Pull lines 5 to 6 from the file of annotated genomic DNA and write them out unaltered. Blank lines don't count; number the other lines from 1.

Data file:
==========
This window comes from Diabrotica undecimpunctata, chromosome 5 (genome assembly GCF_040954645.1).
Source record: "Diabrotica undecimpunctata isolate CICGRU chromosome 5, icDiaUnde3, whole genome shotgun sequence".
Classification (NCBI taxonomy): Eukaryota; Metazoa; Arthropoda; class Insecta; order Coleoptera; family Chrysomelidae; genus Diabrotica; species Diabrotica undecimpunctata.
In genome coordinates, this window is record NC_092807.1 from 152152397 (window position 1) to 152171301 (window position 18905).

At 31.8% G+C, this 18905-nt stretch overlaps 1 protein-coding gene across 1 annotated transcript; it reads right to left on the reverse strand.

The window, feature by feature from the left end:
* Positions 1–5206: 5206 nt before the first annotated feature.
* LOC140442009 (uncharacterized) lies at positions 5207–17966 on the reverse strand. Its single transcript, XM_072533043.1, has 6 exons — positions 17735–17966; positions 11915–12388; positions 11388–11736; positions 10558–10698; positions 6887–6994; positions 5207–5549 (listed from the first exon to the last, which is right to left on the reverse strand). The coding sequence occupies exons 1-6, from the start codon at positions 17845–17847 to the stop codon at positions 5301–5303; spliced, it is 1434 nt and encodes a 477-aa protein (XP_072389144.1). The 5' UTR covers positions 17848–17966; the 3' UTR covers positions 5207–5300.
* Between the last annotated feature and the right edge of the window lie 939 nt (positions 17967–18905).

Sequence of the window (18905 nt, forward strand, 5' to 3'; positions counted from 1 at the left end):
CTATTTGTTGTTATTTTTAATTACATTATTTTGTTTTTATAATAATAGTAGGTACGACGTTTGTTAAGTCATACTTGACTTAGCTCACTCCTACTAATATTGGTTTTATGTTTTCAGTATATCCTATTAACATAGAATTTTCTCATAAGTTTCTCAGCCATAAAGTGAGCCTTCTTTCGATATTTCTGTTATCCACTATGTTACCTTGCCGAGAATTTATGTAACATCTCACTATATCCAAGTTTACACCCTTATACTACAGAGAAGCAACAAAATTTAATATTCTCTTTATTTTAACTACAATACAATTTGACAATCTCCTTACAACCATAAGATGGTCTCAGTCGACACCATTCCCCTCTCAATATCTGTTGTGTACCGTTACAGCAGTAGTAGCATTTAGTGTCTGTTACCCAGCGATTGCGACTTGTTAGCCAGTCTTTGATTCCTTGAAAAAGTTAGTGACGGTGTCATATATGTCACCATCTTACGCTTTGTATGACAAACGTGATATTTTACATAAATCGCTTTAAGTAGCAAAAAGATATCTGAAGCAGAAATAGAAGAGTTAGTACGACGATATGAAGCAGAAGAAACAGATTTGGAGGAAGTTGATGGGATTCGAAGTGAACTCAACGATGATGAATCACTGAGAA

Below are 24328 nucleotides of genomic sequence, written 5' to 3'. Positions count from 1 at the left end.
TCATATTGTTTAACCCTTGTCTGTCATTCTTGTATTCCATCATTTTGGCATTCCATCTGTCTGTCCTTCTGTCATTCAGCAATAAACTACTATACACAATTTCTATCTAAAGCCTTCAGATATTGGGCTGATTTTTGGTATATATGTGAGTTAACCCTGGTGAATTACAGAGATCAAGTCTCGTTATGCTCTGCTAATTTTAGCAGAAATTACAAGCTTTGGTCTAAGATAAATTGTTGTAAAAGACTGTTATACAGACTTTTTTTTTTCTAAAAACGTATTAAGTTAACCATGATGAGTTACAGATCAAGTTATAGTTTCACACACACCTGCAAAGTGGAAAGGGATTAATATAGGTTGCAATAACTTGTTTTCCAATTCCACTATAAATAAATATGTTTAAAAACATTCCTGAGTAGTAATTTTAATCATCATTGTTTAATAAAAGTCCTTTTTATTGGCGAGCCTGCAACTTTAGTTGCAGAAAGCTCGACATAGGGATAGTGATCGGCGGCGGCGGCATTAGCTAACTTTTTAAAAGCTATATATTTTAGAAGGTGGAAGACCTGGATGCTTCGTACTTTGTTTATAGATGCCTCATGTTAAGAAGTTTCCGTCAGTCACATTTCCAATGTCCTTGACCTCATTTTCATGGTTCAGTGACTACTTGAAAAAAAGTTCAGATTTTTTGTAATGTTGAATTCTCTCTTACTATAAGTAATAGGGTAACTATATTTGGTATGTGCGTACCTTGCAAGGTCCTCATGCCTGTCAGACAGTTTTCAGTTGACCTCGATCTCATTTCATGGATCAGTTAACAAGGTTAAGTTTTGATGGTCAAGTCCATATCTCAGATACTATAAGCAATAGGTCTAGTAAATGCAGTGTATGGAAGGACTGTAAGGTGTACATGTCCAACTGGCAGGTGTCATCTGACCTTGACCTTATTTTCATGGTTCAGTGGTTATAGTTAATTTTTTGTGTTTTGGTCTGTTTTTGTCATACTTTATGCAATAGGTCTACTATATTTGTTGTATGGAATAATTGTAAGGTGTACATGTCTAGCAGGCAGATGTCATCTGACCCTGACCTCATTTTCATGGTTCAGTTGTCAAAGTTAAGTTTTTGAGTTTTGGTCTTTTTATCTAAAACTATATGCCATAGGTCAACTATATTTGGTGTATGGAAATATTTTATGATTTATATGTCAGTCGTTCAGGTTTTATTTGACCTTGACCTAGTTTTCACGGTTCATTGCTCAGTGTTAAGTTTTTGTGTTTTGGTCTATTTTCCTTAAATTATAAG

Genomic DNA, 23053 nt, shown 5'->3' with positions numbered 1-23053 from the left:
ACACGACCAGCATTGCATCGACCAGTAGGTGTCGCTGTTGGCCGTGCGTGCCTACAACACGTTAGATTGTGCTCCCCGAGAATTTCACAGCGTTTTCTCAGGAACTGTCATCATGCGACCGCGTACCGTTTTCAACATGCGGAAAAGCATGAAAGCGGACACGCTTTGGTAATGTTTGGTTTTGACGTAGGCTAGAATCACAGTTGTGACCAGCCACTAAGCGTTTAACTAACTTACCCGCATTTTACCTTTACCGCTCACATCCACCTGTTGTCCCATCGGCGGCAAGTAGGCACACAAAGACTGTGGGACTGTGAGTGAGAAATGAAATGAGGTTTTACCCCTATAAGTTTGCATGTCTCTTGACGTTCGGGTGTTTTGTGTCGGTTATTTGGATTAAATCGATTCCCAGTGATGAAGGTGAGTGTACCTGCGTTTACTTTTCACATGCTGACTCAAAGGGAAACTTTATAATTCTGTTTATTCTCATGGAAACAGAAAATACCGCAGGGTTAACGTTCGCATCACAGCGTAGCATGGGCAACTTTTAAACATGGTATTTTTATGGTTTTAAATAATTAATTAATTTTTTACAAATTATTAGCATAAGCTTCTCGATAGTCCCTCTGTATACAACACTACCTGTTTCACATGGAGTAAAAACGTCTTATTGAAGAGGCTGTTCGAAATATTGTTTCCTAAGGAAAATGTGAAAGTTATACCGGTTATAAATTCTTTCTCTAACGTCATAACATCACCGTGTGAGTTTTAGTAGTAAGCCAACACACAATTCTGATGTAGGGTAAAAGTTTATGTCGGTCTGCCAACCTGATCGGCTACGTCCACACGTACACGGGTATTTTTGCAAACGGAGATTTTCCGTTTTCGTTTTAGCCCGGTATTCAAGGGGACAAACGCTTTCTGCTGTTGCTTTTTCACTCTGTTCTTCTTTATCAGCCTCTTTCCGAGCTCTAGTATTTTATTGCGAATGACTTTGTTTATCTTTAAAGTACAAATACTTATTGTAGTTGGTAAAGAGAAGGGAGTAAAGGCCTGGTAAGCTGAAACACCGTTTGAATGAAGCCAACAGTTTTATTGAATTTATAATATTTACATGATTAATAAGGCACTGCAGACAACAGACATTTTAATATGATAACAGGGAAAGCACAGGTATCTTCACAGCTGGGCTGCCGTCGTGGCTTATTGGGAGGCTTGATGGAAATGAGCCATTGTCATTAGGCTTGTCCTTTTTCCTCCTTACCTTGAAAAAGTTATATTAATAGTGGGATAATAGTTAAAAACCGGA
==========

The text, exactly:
At 31.8% G+C, this 18905-nt stretch overlaps 1 protein-coding gene across 1 annotated transcript; it reads right to left on the reverse strand.

The window, feature by feature from the left end: